Written by Jeremy S. Bloom, Sound Designer

When someone asks what I do for a living, my answer is sometimes met with confusion. Sound design, after all, isn’t a household term. I explain that what I do is the art of making informed choices to further a story using sound. It’s my job to facilitate those choices for filmmakers, podcasters, exhibit designers, and other creatives who recognize that sound has the power to elevate storytelling.

Informed sound can enhance your work, but the secret to its conceptual success is to trust that a story’s sound already exists deep within. We bring it to the surface by asking our story, “What defines your world?”

“What populates it?”

“What’s beyond sight?”

Listen deeply to your story, between the words, and you will hear its sound.

When Robert Hein and Roberto Fernandez at Harbor approached me to collaborate on the sound design of the IMAX film Deep Sky about NASA’s James Webb Space Telescope, I was confronted by a classic conundrum obscuring these answers: what role can sound have when the story takes place in the silent void of space?

This isn't a new challenge for filmmakers. For the film Gravity, sound designer Glenn Freemantle and team clearly pondered similar questions. They discovered that the true world of their story was not the endless cosmic void, but instead the cramped confines of an astronaut's space suit. To bring the audience into that spacesuit, sound would become an extension of the astronaut's sense of touch. While sound waves are not present in the airless abyss of space, sonic conduction is present when the spacesuit comes in contact with other objects. This idea guided their film’s entire sonic approach.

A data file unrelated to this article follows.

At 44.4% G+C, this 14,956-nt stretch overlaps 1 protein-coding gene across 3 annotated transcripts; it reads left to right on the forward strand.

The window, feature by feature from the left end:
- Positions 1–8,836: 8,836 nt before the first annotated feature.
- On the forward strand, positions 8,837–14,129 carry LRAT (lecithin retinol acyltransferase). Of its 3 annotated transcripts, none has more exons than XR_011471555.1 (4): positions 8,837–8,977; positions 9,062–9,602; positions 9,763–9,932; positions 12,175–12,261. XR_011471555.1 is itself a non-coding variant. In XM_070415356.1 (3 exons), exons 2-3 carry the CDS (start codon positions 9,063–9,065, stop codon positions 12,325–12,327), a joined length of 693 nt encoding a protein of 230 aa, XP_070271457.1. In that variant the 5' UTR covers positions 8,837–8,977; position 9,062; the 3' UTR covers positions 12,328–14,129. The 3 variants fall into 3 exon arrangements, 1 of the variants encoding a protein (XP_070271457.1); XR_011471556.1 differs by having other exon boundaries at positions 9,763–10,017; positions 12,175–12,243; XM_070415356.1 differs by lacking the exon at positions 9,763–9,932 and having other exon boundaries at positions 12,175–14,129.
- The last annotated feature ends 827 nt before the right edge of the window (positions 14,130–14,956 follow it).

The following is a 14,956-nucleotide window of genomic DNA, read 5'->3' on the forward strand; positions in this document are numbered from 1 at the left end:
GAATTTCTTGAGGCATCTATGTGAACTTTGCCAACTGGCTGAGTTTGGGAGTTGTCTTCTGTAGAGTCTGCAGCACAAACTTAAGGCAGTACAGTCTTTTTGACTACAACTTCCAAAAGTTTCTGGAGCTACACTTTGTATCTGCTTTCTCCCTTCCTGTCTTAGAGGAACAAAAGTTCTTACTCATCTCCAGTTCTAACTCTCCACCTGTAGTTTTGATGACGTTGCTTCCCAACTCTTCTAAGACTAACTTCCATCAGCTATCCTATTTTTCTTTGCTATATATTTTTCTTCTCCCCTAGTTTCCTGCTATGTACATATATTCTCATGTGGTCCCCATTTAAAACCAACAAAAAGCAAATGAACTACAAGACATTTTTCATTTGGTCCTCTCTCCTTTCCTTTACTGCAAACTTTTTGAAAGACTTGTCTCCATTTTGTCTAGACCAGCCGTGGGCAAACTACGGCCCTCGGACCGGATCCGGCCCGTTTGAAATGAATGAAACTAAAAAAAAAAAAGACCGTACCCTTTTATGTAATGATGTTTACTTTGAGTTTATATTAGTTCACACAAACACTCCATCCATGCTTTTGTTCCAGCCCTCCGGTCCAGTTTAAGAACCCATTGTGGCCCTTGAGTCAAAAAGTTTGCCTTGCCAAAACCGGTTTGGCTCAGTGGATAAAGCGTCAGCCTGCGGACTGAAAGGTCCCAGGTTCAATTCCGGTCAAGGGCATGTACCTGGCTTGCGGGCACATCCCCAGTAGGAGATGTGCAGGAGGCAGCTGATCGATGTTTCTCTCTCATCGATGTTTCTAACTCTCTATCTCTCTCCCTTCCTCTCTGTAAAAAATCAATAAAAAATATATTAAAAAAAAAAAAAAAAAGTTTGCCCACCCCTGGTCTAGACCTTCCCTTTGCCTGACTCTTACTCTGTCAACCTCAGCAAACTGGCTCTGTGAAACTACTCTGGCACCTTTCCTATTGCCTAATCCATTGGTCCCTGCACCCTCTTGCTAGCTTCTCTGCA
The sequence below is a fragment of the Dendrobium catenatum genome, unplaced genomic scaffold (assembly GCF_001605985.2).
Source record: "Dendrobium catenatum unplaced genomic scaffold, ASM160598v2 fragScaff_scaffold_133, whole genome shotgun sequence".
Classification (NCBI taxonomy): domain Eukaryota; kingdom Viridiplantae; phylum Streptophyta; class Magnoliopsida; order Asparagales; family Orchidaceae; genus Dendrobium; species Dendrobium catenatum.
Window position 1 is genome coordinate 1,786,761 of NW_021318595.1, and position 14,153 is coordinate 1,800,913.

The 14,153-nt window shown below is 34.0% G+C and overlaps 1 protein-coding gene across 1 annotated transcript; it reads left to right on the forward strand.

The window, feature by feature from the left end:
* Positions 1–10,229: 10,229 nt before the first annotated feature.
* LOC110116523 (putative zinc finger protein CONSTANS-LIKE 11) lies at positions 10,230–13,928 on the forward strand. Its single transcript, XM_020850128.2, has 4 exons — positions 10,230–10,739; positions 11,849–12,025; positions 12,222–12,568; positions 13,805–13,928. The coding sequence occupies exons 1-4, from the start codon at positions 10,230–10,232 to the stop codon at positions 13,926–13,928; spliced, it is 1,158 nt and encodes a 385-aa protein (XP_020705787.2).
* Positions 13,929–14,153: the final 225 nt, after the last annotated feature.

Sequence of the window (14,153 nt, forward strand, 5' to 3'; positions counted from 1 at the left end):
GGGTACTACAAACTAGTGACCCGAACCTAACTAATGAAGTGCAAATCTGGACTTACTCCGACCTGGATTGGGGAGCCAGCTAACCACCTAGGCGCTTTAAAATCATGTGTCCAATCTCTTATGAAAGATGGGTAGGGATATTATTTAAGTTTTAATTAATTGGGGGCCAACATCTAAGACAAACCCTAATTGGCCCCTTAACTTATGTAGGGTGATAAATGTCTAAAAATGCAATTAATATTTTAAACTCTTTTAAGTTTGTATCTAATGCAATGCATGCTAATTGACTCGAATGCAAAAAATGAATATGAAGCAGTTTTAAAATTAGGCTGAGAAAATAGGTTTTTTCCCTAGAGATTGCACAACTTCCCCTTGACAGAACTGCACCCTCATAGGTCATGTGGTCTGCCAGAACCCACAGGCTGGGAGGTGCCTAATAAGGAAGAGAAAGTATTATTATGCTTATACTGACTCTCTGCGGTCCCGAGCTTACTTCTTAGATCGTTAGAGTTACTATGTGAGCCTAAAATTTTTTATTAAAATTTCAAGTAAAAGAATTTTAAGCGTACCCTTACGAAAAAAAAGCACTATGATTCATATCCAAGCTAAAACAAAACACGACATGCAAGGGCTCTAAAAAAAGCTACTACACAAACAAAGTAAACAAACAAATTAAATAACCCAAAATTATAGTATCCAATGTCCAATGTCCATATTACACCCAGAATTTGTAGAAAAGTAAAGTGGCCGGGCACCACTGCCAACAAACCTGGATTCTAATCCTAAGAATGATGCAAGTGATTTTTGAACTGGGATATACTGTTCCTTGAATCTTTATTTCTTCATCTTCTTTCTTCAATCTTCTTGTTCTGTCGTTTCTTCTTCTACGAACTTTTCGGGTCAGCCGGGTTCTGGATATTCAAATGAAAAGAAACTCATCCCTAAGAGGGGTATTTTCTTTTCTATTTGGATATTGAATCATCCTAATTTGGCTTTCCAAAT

Deep Sky | Official Trailer | Experience It In IMAX®www.youtube.com

In Deep Sky we see the lush imagery of distant worlds captured by NASA’s new telescope. I approached the work of discovering the film’s sound with the curiosity of a journalist, asking everything I could about its universe.

At a lecture, I learned that the fantastic colors of NASA’s images depict the range of our universe’s elemental building blocks and their densities. From a physicist friend, I learned about the rotating weight of black holes. Discoveries like these became the guiding basis for all of Deep Sky’s sound.

I discovered that sound could become a poetic way to depict the materiality of these interstellar landscapes, so I explored recording earthly objects that share those material qualities. Exotic materials like burning wax or hair share the sizzle of the sun’s heat. I recorded Pop-Rocks to depict explosive fields of distant star births. Spinning tops on drum heads became a rotating black hole, slowed down to depict its extreme weight through bass-y lower pitches. The scale of these celestial objects is unfathomable.

By sonically depicting their building blocks with relatable textures, they reach out of the screen and touch the audience with familiar magic.

Every story’s soundscape is that bridge between its world and our own. It echoes through the ear and into the heart, resonating our deepest memories and emotions. Listen closely for it in your script. Our work is to find it and let it out!